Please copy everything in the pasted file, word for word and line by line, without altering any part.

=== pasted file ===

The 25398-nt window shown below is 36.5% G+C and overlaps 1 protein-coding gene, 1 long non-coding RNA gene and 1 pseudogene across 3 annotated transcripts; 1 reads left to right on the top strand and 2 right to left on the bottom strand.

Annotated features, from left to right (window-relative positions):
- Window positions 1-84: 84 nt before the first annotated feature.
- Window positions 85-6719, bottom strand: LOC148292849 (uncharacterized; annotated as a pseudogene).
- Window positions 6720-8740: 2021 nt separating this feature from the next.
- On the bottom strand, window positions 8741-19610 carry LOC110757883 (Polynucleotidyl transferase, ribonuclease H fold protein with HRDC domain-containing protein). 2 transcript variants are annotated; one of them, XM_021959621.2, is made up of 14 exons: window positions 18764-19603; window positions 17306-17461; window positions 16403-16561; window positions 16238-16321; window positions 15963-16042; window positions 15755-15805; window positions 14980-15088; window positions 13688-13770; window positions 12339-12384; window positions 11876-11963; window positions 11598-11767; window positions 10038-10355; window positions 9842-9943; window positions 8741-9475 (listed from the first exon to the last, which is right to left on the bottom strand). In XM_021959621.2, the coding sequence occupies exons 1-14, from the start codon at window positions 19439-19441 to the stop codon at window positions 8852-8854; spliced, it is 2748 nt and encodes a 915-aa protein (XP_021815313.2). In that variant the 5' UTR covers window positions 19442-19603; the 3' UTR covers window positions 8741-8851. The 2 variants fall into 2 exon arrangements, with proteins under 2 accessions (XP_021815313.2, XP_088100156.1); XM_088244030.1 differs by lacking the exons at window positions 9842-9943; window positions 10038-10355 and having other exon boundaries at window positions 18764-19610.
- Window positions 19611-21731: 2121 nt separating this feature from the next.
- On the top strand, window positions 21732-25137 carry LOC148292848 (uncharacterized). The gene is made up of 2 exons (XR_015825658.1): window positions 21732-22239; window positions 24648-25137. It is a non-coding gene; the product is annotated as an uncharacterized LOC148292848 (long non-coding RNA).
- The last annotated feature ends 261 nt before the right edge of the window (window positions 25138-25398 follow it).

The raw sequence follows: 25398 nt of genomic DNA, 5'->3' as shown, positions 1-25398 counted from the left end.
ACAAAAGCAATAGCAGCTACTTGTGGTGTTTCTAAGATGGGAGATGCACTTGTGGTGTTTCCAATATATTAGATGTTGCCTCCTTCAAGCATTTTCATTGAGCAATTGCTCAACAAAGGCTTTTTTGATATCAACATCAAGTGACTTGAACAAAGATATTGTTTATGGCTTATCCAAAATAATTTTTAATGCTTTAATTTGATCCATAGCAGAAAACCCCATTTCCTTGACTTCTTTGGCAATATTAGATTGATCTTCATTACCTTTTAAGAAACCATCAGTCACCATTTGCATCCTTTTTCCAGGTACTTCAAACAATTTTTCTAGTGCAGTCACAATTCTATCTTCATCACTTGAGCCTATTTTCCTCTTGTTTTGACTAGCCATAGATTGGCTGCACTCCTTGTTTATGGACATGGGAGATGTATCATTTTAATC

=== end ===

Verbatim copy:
The 25398-nt window shown below is 36.5% G+C and overlaps 1 protein-coding gene, 1 long non-coding RNA gene and 1 pseudogene across 3 annotated transcripts; 1 reads left to right on the top strand and 2 right to left on the bottom strand.

Annotated features, from left to right (window-relative positions):
- Window positions 1-84: 84 nt before the first annotated feature.
- Window positions 85-6719, bottom strand: LOC148292849 (uncharacterized; annotated as a pseudogene).
- Window positions 6720-8740: 2021 nt separating this feature from the next.
- On the bottom strand, window positions 8741-19610 carry LOC110757883 (Polynucleotidyl transferase, ribonuclease H fold protein with HRDC domain-containing protein). 2 transcript variants are annotated; one of them, XM_021959621.2, is made up of 14 exons: window positions 18764-19603; window positions 17306-17461; window positions 16403-16561; window positions 16238-16321; window positions 15963-16042; window positions 15755-15805; window positions 14980-15088; window positions 13688-13770; window positions 12339-12384; window positions 11876-11963; window positions 11598-11767; window positions 10038-10355; window positions 9842-9943; window positions 8741-9475 (listed from the first exon to the last, which is right to left on the bottom strand). In XM_021959621.2, the coding sequence occupies exons 1-14, from the start codon at window positions 19439-19441 to the stop codon at window positions 8852-8854; spliced, it is 2748 nt and encodes a 915-aa protein (XP_021815313.2). In that variant the 5' UTR covers window positions 19442-19603; the 3' UTR covers window positions 8741-8851. The 2 variants fall into 2 exon arrangements, with proteins under 2 accessions (XP_021815313.2, XP_088100156.1); XM_088244030.1 differs by lacking the exons at window positions 9842-9943; window positions 10038-10355 and having other exon boundaries at window positions 18764-19610.
- Window positions 19611-21731: 2121 nt separating this feature from the next.
- On the top strand, window positions 21732-25137 carry LOC148292848 (uncharacterized). The gene is made up of 2 exons (XR_015825658.1): window positions 21732-22239; window positions 24648-25137. It is a non-coding gene; the product is annotated as an uncharacterized LOC148292848 (long non-coding RNA).
- The last annotated feature ends 261 nt before the right edge of the window (window positions 25138-25398 follow it).

The raw sequence follows: 25398 nt of genomic DNA, 5'->3' as shown, positions 1-25398 counted from the left end.
ACAAAAGCAATAGCAGCTACTTGTGGTGTTTCTAAGATGGGAGATGCACTTGTGGTGTTTCCAATATATTAGATGTTGCCTCCTTCAAGCATTTTCATTGAGCAATTGCTCAACAAAGGCTTTTTTGATATCAACATCAAGTGACTTGAACAAAGATATTGTTTATGGCTTATCCAAAATAATTTTTAATGCTTTAATTTGATCCATAGCAGAAAACCCCATTTCCTTGACTTCTTTGGCAATATTAGATTGATCTTCATTACCTTTTAAGAAACCATCAGTCACCATTTGCATCCTTTTTCCAGGTACTTCAAACAATTTTTCTAGTGCAGTCACAATTCTATCTTCATCACTTGAGCCTATTTTCCTCTTGTTTTGACTAGCCATAGATTGGCTGCACTCCTTGTTTATGGACATGGGAGATGTATCATTTTAATC